‘Choir Boy’ reveals hurtful homophobia
Linda Armstrong | 8/1/2013, noon | Updated on 8/1/2013, noon
“Choir Boy” is very moving theater! It looks at prejudice, tolerance and understanding for homosexual youth.
This play, written by Tarell Alvin McCraney, features gospel music and takes a very candid and vivid look at the hurtful, prejudicial way a homosexual boy is treated at an all-boys private prep school. He often finds it difficult to keep his head up. It is sad to watch as this young man handles all types of insults, but it’s also touching to see that, despite the attacks, he stays confident in who he is. In fact, he even briefly finds love.
McCraney deals with a subject that is very relevant in today’s society. He helps the audience see that no one has the right to judge someone because of their sexual preference. It also looks at how the adults who are in administrative positions have their own prejudices against this young man. They feel that his “problem” is something that he needs to work on.
The cast of this Manhattan Theatre Club presentation does a marvelous job. They bring wonderful performances to the stage, and when these young men sing, the harmonies are heaven-sent. They sing about how they feel at a given moment, and their feelings are so poignant that the audience is left stunned.
Jeremy Pope plays Pharus, the lead character, and he gives a phenomenal performance on so many levels. Making his New York debut in this production, he is someone to look out for in the future, as he has a natural and comfortable presence on stage. Grantham Coleman plays his roommate and friend, Anthony. Coleman’s performance was quite memorable as the roommate who understands that Pharus is gay and doesn’t care. He accepts him for the good, kind person he is.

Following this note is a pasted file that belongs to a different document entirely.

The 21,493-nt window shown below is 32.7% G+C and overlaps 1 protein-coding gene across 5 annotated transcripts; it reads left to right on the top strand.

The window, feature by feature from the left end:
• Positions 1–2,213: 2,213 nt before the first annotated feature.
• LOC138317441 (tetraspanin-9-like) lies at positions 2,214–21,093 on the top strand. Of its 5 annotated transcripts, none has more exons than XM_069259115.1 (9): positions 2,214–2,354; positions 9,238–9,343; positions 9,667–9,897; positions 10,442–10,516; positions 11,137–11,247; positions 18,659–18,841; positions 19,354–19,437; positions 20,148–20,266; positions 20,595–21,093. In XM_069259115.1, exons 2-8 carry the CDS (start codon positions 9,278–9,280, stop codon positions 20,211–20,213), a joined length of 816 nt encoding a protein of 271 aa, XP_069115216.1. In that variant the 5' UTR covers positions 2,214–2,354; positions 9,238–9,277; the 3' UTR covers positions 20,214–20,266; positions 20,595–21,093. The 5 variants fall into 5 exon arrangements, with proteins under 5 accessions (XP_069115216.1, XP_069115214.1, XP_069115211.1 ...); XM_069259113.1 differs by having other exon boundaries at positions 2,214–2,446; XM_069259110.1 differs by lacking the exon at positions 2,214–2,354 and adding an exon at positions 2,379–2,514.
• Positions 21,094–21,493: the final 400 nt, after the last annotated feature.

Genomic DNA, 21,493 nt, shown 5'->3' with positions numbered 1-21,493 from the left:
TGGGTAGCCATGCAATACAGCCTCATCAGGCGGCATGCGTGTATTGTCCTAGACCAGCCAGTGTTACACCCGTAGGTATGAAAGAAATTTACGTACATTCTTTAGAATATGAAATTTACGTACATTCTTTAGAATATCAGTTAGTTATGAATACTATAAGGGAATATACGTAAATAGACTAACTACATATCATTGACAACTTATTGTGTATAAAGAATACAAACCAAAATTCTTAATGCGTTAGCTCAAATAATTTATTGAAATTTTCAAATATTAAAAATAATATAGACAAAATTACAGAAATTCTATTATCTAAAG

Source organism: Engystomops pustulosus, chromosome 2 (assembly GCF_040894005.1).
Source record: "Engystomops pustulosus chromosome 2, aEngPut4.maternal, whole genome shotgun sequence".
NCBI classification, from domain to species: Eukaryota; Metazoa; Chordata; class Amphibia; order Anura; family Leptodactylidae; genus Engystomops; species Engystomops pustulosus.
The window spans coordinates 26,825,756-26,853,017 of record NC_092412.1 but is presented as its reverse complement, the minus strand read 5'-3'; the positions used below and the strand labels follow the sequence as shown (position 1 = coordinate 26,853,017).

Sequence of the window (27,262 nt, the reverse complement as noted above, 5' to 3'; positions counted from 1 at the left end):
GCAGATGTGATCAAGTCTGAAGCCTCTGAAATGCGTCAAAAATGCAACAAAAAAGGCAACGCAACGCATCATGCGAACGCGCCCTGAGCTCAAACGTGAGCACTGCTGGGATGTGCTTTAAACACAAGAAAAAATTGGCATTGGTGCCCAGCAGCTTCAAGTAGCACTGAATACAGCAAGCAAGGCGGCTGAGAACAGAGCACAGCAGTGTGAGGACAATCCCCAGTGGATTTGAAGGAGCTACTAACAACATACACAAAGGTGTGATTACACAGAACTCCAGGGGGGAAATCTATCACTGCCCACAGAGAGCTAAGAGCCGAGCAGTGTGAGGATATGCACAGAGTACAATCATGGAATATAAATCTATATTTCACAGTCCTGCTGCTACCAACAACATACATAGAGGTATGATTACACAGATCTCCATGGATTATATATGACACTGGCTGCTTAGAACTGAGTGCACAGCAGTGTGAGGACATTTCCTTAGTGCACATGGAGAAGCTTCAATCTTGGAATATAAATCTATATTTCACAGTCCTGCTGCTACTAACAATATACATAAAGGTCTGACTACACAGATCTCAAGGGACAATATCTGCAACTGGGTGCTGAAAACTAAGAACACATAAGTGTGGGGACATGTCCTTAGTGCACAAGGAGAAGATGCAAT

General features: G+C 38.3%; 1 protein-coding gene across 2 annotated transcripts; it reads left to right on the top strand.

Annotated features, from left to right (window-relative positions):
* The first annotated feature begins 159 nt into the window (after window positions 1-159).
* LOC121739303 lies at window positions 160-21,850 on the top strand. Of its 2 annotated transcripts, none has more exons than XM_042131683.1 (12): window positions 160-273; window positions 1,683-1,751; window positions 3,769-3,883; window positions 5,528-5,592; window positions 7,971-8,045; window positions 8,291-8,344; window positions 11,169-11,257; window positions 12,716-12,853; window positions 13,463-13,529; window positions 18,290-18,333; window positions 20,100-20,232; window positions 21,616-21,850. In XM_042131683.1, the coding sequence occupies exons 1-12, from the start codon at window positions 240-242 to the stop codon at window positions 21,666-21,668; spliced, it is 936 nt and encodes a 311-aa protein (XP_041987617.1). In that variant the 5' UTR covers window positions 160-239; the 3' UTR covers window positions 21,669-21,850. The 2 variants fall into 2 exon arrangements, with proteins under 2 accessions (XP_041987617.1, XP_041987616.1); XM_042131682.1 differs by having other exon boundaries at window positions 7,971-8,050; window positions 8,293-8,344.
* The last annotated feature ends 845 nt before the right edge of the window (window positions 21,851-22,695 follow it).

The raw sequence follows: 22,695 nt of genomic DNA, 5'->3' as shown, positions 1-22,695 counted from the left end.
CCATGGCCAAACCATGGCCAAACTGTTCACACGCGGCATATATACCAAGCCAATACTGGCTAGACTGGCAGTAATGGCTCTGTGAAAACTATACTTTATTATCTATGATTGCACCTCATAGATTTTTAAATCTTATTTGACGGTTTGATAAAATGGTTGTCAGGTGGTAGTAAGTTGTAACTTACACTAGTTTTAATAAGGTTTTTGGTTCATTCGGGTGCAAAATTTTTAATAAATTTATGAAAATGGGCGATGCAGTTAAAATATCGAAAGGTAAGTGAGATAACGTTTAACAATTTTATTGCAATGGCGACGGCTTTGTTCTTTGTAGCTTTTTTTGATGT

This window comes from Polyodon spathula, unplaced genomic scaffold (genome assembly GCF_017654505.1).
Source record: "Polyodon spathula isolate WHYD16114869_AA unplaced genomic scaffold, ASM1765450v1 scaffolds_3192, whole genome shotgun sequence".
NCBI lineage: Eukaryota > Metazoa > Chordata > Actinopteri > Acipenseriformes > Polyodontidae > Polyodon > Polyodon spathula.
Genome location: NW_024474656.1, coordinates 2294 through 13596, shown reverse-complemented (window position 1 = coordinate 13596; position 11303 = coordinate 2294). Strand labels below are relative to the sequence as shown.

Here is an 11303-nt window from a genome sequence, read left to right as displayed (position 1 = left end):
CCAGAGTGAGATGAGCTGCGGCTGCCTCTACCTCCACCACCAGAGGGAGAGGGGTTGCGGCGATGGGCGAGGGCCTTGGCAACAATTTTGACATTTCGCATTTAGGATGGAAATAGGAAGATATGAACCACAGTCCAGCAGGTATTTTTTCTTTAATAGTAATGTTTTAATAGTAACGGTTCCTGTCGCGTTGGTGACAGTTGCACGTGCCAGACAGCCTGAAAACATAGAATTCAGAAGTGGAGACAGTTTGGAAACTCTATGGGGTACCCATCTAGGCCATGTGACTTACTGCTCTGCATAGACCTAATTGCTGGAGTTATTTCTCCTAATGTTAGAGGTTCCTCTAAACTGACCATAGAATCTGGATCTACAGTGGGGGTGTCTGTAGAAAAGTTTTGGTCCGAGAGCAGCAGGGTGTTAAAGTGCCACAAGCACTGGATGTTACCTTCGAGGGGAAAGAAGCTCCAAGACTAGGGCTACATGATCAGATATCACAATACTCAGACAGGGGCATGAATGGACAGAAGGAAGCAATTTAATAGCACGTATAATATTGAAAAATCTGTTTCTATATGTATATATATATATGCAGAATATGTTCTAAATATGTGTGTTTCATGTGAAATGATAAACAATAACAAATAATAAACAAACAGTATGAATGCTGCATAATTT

Wallace Smith plays Bobby, a boy who is always verbally attacking Pharus and has a secret of his own. Kyle Beltran is touching as David Heard, a young man who decides he wants to be a minister but finds himself conflicted when it comes to certain issues. Nicholas L. Ashe plays Junior, and he gives a charming performance as Bobby’s best friend.
Tony winner Chuck Cooper plays Headmaster Marrow, and I was waiting to hear him sing. I wasn’t disappointed. His deep baritone resonated throughout the intimate theater. Austin Pendleton rounded out the cast and was funny as the person teaching the students about critical thinking, thinking outside the box. Director Trip Cullman manages to bring everyone’s gifts together in such a perfectly delivered performance.
“Choir Boy” is a powerful production to watch, and it manages to mesmerize the audience. In fact, whether the actors were singing a spontaneous song or just talking, the audience watched attentively so as to not miss a moment.
While the subject matter of this play may be controversial to some, it is a necessary conversation. Though be warned: This is for a mature audience, as there is nudity in the play. The production is playing at Manhattan Theatre Club’s the Studio at Stage II at New York City Center, located on West 55th Street between Sixth and Seventh avenues. For more information, visit www.manhattantheatreclub.com/production/choir-boy.